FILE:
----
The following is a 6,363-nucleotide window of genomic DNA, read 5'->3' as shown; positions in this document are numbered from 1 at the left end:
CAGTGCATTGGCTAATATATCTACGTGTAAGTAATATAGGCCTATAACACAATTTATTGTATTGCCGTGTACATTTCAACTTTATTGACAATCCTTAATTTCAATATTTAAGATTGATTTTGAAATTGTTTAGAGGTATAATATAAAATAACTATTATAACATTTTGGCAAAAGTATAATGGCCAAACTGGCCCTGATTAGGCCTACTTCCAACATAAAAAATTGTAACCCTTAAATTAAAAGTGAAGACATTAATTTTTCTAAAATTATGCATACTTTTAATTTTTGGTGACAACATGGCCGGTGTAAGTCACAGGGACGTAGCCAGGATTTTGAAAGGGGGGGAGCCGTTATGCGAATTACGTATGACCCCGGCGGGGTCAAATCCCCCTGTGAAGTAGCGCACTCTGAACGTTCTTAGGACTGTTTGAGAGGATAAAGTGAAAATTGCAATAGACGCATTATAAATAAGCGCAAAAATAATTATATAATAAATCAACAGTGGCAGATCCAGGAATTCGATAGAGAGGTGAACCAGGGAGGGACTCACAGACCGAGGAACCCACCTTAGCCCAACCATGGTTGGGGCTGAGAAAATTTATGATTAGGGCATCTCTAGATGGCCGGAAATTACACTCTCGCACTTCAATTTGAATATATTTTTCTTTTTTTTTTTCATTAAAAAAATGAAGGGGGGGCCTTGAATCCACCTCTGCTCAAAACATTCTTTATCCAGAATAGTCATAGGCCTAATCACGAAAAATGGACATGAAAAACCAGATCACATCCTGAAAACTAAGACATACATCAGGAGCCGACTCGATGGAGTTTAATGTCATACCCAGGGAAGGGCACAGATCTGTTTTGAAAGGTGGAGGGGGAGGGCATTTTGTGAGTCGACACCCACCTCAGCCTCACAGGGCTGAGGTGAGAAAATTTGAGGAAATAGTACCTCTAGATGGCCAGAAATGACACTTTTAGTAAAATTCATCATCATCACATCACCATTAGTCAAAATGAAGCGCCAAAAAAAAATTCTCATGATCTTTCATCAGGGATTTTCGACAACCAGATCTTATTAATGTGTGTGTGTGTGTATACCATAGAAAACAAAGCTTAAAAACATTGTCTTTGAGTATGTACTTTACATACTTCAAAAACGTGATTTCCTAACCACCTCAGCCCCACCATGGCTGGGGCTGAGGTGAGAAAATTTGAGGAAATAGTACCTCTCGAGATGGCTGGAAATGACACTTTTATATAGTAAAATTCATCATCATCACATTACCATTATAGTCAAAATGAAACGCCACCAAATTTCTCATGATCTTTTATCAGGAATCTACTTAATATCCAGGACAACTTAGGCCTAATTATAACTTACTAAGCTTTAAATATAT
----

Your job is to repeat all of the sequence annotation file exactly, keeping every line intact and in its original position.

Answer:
The following is a 6,363-nucleotide window of genomic DNA, read 5'->3' as shown; positions in this document are numbered from 1 at the left end:
CAGTGCATTGGCTAATATATCTACGTGTAAGTAATATAGGCCTATAACACAATTTATTGTATTGCCGTGTACATTTCAACTTTATTGACAATCCTTAATTTCAATATTTAAGATTGATTTTGAAATTGTTTAGAGGTATAATATAAAATAACTATTATAACATTTTGGCAAAAGTATAATGGCCAAACTGGCCCTGATTAGGCCTACTTCCAACATAAAAAATTGTAACCCTTAAATTAAAAGTGAAGACATTAATTTTTCTAAAATTATGCATACTTTTAATTTTTGGTGACAACATGGCCGGTGTAAGTCACAGGGACGTAGCCAGGATTTTGAAAGGGGGGGAGCCGTTATGCGAATTACGTATGACCCCGGCGGGGTCAAATCCCCCTGTGAAGTAGCGCACTCTGAACGTTCTTAGGACTGTTTGAGAGGATAAAGTGAAAATTGCAATAGACGCATTATAAATAAGCGCAAAAATAATTATATAATAAATCAACAGTGGCAGATCCAGGAATTCGATAGAGAGGTGAACCAGGGAGGGACTCACAGACCGAGGAACCCACCTTAGCCCAACCATGGTTGGGGCTGAGAAAATTTATGATTAGGGCATCTCTAGATGGCCGGAAATTACACTCTCGCACTTCAATTTGAATATATTTTTCTTTTTTTTTTTCATTAAAAAAATGAAGGGGGGGCCTTGAATCCACCTCTGCTCAAAACATTCTTTATCCAGAATAGTCATAGGCCTAATCACGAAAAATGGACATGAAAAACCAGATCACATCCTGAAAACTAAGACATACATCAGGAGCCGACTCGATGGAGTTTAATGTCATACCCAGGGAAGGGCACAGATCTGTTTTGAAAGGTGGAGGGGGAGGGCATTTTGTGAGTCGACACCCACCTCAGCCTCACAGGGCTGAGGTGAGAAAATTTGAGGAAATAGTACCTCTAGATGGCCAGAAATGACACTTTTAGTAAAATTCATCATCATCACATCACCATTAGTCAAAATGAAGCGCCAAAAAAAAATTCTCATGATCTTTCATCAGGGATTTTCGACAACCAGATCTTATTAATGTGTGTGTGTGTGTATACCATAGAAAACAAAGCTTAAAAACATTGTCTTTGAGTATGTACTTTACATACTTCAAAAACGTGATTTCCTAACCACCTCAGCCCCACCATGGCTGGGGCTGAGGTGAGAAAATTTGAGGAAATAGTACCTCTCGAGATGGCTGGAAATGACACTTTTATATAGTAAAATTCATCATCATCACATTACCATTATAGTCAAAATGAAACGCCACCAAATTTCTCATGATCTTTTATCAGGAATCTACTTAATATCCAGGACAACTTAGGCCTAATTATAACTTACTAAGCTTTAAATATAT